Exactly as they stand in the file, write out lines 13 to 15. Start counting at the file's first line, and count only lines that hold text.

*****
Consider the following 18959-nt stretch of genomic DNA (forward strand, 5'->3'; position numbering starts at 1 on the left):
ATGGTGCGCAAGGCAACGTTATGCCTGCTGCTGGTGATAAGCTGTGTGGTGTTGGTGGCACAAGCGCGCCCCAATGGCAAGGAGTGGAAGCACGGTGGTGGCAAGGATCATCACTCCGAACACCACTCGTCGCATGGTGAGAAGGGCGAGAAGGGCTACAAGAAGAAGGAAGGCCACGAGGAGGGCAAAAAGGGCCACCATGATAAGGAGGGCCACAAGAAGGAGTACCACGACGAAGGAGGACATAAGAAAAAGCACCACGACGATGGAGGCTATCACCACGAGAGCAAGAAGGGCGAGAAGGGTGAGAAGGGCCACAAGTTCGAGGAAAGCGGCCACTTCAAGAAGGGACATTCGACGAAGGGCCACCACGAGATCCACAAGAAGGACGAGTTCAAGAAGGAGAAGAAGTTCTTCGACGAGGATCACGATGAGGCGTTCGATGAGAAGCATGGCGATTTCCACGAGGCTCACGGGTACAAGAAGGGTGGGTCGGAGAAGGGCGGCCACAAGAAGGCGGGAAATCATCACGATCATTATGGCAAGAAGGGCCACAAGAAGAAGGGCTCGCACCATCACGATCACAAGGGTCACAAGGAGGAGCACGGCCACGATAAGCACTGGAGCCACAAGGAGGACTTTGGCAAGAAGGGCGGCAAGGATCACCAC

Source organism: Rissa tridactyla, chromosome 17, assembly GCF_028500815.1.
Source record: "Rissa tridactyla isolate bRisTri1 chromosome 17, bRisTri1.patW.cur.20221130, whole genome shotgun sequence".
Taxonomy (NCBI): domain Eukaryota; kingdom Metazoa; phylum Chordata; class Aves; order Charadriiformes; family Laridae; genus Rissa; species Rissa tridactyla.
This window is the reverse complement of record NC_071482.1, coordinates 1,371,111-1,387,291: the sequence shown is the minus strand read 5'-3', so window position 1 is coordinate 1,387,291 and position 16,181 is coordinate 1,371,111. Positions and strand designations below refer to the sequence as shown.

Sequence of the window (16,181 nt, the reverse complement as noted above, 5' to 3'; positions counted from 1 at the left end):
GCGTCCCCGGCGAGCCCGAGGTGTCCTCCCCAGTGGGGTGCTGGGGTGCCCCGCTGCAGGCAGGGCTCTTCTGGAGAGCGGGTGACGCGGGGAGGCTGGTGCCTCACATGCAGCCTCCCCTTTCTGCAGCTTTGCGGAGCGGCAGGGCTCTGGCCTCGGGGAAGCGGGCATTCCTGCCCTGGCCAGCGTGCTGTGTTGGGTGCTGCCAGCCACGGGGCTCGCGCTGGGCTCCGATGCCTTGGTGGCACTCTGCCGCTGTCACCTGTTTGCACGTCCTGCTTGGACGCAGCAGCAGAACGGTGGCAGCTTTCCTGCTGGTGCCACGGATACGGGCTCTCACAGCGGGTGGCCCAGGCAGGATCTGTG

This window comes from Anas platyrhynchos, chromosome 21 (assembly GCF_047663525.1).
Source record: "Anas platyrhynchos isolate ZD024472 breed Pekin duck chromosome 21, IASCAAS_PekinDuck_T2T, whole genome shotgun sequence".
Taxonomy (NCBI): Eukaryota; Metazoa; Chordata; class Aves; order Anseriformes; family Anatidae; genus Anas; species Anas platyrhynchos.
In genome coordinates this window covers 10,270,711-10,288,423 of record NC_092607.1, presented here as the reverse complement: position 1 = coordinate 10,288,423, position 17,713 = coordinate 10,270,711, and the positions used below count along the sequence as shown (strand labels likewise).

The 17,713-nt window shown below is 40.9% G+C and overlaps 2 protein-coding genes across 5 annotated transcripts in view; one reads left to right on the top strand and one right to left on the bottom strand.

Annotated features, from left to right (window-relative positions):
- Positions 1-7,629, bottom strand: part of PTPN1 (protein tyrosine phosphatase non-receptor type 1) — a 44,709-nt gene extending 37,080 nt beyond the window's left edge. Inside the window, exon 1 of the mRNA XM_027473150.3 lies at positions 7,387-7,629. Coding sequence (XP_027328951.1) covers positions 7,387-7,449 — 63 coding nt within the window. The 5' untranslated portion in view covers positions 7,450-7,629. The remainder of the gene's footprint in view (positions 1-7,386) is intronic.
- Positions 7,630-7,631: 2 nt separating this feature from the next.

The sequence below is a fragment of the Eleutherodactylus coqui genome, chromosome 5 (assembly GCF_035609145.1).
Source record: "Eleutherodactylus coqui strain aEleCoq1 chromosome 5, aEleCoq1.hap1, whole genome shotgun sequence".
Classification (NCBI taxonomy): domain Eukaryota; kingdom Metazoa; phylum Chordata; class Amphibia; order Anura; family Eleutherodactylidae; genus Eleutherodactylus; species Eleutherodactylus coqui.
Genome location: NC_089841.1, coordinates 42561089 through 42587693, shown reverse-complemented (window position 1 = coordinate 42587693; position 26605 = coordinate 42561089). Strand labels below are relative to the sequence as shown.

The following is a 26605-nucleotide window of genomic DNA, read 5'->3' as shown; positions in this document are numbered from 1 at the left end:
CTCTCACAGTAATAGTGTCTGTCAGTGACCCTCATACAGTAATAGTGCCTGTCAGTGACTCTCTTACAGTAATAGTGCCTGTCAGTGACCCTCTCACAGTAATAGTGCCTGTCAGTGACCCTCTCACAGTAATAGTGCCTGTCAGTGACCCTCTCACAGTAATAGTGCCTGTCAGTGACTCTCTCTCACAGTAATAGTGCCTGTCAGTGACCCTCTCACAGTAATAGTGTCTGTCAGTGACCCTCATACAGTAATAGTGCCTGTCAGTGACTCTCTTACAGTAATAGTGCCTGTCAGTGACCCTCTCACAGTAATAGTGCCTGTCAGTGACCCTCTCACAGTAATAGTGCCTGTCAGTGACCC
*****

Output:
The 17,713-nt window shown below is 40.9% G+C and overlaps 2 protein-coding genes across 5 annotated transcripts in view; one reads left to right on the top strand and one right to left on the bottom strand.

Annotated features, from left to right (window-relative positions):
- Positions 1-7,629, bottom strand: part of PTPN1 (protein tyrosine phosphatase non-receptor type 1) — a 44,709-nt gene extending 37,080 nt beyond the window's left edge. Inside the window, exon 1 of the mRNA XM_027473150.3 lies at positions 7,387-7,629. Coding sequence (XP_027328951.1) covers positions 7,387-7,449 — 63 coding nt within the window. The 5' untranslated portion in view covers positions 7,450-7,629. The remainder of the gene's footprint in view (positions 1-7,386) is intronic.